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Hackers target multi-billion dollar firm in ransomware attack
DUBLIN, Ireland - One of the world's wealthiest companies has been targeted by cybercriminals in a ransomware attack, CNN reports.
An Irish-based multinational company called Accenture that's worth about $44.33 billion confirmed Wednesday that it is dealing with a cybersecurity incident.
A group of criminals known as the 'LockBit ransomware gang' are claiming responsibility for the attack, and on their website, the LockBit ransomware gang said Accenture's encrypted files would be published on the dark web unless the company pays a ransom.
Accenture provides consulting and professional services and employs about 569,000 people in various countries, including the United States.
A company spokesperson named Stacey Jones addressed the incident Wednesday.
Interestingly, Jones did not refer to the event as a ransomware attack.
She said, "Through our security controls and protocols, we identified irregular activity in one of our environments. We immediately contained the matter and isolated the affected servers. We fully restored our affected systems from back up. There was no impact on Accenture's operations, or on our clients' systems."
Though the company appeared to play down the attack, outside sources indicate the attack was severe.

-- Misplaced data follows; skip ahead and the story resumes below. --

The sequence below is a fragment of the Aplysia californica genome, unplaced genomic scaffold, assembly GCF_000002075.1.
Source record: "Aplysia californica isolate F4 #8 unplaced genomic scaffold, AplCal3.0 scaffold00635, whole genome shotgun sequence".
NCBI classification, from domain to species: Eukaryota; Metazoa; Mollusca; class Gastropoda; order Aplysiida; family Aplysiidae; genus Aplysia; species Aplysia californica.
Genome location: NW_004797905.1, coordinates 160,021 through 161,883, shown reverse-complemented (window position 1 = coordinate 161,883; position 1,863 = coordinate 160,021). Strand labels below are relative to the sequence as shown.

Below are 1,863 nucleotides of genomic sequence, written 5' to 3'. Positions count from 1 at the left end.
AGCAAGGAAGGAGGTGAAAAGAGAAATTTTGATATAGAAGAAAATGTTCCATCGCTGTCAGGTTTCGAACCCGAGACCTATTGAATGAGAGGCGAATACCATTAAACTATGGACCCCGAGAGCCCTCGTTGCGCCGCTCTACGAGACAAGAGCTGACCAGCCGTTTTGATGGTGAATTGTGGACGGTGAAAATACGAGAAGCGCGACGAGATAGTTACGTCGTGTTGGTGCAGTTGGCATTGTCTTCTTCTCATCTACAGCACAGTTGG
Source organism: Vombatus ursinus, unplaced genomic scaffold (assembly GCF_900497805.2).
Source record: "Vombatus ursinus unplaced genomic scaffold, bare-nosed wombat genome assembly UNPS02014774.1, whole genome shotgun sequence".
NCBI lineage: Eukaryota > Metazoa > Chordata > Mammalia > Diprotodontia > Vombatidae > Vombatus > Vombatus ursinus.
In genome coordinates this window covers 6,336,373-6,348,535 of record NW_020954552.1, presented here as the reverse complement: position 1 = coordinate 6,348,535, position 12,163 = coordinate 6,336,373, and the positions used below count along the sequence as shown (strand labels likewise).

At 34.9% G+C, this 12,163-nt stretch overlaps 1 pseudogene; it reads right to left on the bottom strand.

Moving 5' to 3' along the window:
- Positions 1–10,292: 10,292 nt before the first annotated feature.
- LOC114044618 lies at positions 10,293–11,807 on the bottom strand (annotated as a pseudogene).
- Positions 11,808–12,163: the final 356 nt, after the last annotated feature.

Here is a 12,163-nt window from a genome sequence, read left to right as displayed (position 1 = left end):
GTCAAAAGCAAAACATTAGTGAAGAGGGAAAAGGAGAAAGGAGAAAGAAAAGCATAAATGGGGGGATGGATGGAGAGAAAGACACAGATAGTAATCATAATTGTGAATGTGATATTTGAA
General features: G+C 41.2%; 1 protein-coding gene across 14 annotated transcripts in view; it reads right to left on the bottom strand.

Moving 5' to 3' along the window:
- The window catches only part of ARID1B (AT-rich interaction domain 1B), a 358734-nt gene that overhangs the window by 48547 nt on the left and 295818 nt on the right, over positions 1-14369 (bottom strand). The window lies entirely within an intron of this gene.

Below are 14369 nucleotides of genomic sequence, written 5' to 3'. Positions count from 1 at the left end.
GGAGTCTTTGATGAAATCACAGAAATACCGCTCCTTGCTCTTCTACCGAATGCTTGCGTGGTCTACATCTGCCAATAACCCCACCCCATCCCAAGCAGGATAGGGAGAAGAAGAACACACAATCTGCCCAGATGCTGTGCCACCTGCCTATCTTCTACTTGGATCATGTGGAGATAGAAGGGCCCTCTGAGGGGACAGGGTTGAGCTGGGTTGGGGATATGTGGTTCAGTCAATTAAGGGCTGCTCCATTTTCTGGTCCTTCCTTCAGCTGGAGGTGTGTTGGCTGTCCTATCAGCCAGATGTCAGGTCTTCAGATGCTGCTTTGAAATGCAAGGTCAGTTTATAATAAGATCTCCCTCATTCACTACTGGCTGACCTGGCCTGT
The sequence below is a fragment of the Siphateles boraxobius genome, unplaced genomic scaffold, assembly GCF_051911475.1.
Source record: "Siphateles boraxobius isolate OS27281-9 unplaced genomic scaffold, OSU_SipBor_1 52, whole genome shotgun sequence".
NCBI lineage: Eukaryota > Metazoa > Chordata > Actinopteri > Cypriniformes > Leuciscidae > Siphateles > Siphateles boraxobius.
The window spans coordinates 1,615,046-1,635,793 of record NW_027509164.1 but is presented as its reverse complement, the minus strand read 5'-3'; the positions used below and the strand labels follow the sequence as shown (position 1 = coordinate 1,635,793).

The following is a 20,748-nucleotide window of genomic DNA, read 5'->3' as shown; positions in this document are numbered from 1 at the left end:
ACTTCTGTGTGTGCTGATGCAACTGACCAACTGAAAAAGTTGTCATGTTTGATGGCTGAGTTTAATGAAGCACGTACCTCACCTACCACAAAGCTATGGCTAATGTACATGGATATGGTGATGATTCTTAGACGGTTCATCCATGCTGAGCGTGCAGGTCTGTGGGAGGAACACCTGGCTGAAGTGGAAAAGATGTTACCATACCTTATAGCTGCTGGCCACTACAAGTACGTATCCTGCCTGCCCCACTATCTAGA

For example, a cybercrime intelligence firm called Hudson Rock reported on Twitter that about 2,500 computers of employees and partners were jeopardized in the attack.
A separate research firm, Cyble, claimed to have seen a ransom demand of $50 million for about 6 TB of stolen data.
The LockBit ransomware gang first emerged in September 2019 and began leasing malicious software to third-party criminal affiliates who then receive a cut of ransoms in exchange for planting the code onto victim networks.
Cyberattacks increasing in frequency, potency
These kinds of attacks, by LockBit and other cybercriminals, have become an increasing threat to national and economic security.
Earlier this year, an attack by the group DarkSide forced Colonial Pipeline to shut down its fuel distribution operation, which led to gasoline shortages across the U.S.
CNN also notes that an online attack was pitched against JBS Foods by a group of hackers known as REvil. Seeing as JBS Foods is one of the world's largest meat suppliers, this had an impact on food supply in many areas. A subsequent attack by the same group targeted the IT software vendor Kaseya and infected an estimated 1,500 small businesses around the world.
The federal government's response to cyberattacks
According to the Washington Post, last month FBI Director, Christopher Wray compared the federal government's aim to shut down cybercriminals and their attacks to the challenge posed by the Sept. 11, 2001, terrorist strikes.
The U.S. ramped up its efforts to shut down hackers after the Colonial Pipeline attack in May. At that time, President Joe Biden signed an executive order to shore up the federal government's digital defenses and the private sector has been encouraged to bolster its own cybersecurity.
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